I’ve been falling off the bandwagon on updating my blog, but that’s because I’ve been traveling for the last six weeks! I spent a month visiting my parents in California, and after that, I took a two week road trip with my husband and in-laws to visit both the Glacier National Park and the Grand Tetons National Park. Now, what does this have to do with veganism? Well, being a vegan on the road can be a bit of a challenge, especially in towns where there are very few stores and eating and raising meat is an integral part of the residents’ lives. Here are a few things I learned over the past few weeks about how to both eat vegan and reasonably healthy when traveling:
1.) Buy a cooler and pack your own food. Before leaving on a road trip, it’s really important to make sure that you purchase enough healthy, plant-based foods that will prevent you from resorting to eating fries from a drive-thru restaurant. Before our road trip from Colorado to Montana, we took a trip to Walmart and stocked up on fruits and vegetables, banana chips, trail mix (only nuts and berries), and some healthy grains. While on our trip, as our food depleted, we also stopped at the grocery stores that we found along the way to make sure that we had enough available to us to avoid resorting to fast food, especially since most of the restaurants on the road didn’t have many vegan friendly offerings, let alone healthy ones.
2.) Download the HappyCow app on your smartphone. One of the biggest challenges of traveling is eating out. When you don’t have a packed meal with you, or a kitchen to cook your own food in, you don’t have much of a choice to either. Instead of coming across a restaurant and reading the menu to only be disappointed, I highly recommend downloading the HappyCow app, which allows you to find the nearest restaurants that are vegan, vegetarian, or with veg-options. I’ve used this app in my hometown and on my travels. For example, when we were in Montana, I found a pizza shop that offered vegan cheeses and meats, and my non-vegan family members were satisfied with the offerings too.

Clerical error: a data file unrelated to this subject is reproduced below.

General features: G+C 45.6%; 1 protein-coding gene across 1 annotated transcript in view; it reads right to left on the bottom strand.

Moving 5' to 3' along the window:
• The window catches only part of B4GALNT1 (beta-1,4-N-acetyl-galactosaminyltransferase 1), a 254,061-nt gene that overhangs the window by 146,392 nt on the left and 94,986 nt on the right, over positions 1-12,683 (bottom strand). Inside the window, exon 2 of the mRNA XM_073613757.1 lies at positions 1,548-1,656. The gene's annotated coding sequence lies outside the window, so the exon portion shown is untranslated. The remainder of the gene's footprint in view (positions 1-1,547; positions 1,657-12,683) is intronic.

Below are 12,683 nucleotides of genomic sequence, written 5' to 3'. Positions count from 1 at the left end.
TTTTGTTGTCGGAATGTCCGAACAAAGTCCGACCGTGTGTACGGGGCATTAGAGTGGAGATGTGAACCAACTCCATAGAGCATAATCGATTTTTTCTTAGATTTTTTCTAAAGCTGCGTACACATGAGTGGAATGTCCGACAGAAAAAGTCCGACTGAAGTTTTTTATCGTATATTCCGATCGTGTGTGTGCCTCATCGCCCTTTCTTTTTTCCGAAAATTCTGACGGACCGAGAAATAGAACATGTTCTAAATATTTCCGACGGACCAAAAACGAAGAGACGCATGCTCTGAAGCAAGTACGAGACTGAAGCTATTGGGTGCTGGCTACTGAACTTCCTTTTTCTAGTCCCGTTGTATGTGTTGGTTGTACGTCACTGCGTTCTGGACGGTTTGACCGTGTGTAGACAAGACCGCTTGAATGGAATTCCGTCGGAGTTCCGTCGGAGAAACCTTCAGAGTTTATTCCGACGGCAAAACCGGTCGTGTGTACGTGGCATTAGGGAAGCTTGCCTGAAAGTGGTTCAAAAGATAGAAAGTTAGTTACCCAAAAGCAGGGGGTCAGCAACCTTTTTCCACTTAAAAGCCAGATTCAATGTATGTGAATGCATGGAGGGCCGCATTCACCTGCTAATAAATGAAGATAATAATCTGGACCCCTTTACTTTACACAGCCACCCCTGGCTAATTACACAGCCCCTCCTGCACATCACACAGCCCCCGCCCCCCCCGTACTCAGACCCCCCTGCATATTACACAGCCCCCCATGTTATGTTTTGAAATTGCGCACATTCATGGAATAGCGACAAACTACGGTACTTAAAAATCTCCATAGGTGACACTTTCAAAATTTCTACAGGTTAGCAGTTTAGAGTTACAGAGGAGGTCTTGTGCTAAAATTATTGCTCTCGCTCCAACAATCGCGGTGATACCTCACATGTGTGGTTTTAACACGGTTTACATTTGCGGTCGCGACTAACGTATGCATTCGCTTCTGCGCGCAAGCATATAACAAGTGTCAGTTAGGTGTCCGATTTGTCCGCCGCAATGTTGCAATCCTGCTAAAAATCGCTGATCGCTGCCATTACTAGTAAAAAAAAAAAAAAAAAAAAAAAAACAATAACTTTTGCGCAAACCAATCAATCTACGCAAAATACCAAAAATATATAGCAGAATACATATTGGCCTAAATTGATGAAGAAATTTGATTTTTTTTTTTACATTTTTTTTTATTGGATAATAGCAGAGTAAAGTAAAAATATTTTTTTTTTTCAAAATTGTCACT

3.) Plan your meals ahead as much as possible. In conjunction with packing your own food and using HappyCow, it’s very helpful to plan what you’ll be eating each day, if possible, the day before. For instance, we went on a lot of hikes during our trip. So, on a hiking day, I would plan to eat my breakfast in my airbnb, pack a meal for my hike during the day, and if we had a long drive back to the airbnb, I might find a vegan restaurant to eat at on the way back. This way, I wouldn’t find myself in a predicament where I had no vegan options, or even nothing substantial, to eat. Especially because I have some health problems that require me to eat regularly, planning ahead is very helpful in preventing me from experiencing problems beyond even hunger.
While some people think it’s impossible to travel while eating a plant-based diet, it isn’t so bad. As long as you plan ahead, take some food with you, and use the sources available to you, you will be just fine eating plant-based on the road even in more remote areas. Have you ever travelled while following a plant-based diet? What do you to make sure that you are eating the food that you need? What challenges have you faced? I’d love to hear your stories in the comments.
The featured photo was taken by rawpixel. Find more of their work on unsplash.com.